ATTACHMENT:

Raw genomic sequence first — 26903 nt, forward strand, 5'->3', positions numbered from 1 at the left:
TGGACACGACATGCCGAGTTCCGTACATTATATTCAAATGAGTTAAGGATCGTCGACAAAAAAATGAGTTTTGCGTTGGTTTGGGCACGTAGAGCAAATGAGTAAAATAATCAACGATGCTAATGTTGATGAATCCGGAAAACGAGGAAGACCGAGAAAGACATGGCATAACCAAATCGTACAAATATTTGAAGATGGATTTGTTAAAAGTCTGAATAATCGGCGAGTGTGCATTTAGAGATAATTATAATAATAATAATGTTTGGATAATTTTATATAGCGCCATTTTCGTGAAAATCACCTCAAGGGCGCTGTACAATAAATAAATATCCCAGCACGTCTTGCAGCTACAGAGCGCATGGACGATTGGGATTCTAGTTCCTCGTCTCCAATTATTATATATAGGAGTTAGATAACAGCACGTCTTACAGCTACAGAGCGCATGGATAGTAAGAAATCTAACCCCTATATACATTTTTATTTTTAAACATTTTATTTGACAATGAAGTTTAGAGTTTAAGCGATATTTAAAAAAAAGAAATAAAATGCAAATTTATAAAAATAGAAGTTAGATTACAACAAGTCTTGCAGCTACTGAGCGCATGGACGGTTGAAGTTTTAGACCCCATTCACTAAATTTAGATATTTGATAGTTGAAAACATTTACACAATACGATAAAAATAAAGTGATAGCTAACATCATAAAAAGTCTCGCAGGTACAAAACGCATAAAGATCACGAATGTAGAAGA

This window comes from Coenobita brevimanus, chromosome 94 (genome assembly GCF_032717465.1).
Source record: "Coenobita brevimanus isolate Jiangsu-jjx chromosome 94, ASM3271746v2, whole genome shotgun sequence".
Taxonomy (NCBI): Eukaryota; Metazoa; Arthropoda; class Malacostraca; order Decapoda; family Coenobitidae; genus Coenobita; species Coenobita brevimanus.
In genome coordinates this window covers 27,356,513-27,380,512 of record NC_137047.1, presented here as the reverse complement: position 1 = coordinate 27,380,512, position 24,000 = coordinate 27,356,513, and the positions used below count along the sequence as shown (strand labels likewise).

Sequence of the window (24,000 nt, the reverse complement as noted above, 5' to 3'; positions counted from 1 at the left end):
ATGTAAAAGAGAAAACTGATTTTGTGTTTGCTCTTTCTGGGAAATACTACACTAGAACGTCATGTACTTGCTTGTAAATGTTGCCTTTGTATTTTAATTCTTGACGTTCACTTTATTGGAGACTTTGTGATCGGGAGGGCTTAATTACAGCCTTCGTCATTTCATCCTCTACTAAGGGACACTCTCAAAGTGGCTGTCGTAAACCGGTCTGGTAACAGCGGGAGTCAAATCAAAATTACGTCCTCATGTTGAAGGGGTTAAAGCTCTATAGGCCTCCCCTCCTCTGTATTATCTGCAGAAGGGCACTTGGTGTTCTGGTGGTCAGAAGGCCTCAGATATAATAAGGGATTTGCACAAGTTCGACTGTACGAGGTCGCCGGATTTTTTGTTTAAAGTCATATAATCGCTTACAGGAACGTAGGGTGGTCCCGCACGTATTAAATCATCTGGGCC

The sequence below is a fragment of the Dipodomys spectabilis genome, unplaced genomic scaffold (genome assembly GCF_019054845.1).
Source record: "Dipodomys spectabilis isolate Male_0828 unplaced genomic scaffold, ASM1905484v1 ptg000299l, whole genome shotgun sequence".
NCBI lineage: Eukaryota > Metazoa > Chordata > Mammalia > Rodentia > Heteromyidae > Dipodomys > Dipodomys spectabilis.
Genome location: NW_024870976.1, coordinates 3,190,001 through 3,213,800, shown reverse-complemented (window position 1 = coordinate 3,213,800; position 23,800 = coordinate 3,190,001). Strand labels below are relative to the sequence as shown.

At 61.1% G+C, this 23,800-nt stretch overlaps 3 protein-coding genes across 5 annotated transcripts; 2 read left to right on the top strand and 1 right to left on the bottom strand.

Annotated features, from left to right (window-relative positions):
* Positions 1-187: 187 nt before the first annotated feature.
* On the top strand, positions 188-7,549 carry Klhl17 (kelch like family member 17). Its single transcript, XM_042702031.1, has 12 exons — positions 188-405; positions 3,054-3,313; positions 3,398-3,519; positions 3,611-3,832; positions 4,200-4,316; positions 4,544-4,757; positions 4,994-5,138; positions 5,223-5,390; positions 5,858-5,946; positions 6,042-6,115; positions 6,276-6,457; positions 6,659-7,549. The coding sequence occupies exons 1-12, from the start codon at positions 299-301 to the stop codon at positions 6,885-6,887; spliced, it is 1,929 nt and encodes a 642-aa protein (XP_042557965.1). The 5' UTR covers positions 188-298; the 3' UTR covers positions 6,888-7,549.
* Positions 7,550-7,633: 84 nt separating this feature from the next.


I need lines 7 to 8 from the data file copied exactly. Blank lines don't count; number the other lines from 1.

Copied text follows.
Sequence of the window (24,000 nt, the reverse complement as noted above, 5' to 3'; positions counted from 1 at the left end):
ATGTAAAAGAGAAAACTGATTTTGTGTTTGCTCTTTCTGGGAAATACTACACTAGAACGTCATGTACTTGCTTGTAAATGTTGCCTTTGTATTTTAATTCTTGACGTTCACTTTATTGGAGACTTTGTGATCGGGAGGGCTTAATTACAGCCTTCGTCATTTCATCCTCTACTAAGGGACACTCTCAAAGTGGCTGTCGTAAACCGGTCTGGTAACAGCGGGAGTCAAATCAAAATTACGTCCTCATGTTGAAGGGGTTAAAGCTCTATAGGCCTCCCCTCCTCTGTATTATCTGCAGAAGGGCACTTGGTGTTCTGGTGGTCAGAAGGCCTCAGATATAATAAGGGATTTGCACAAGTTCGACTGTACGAGGTCGCCGGATTTTTTGTTTAAAGTCATATAATCGCTTACAGGAACGTAGGGTGGTCCCGCACGTATTAAATCATCTGGGCC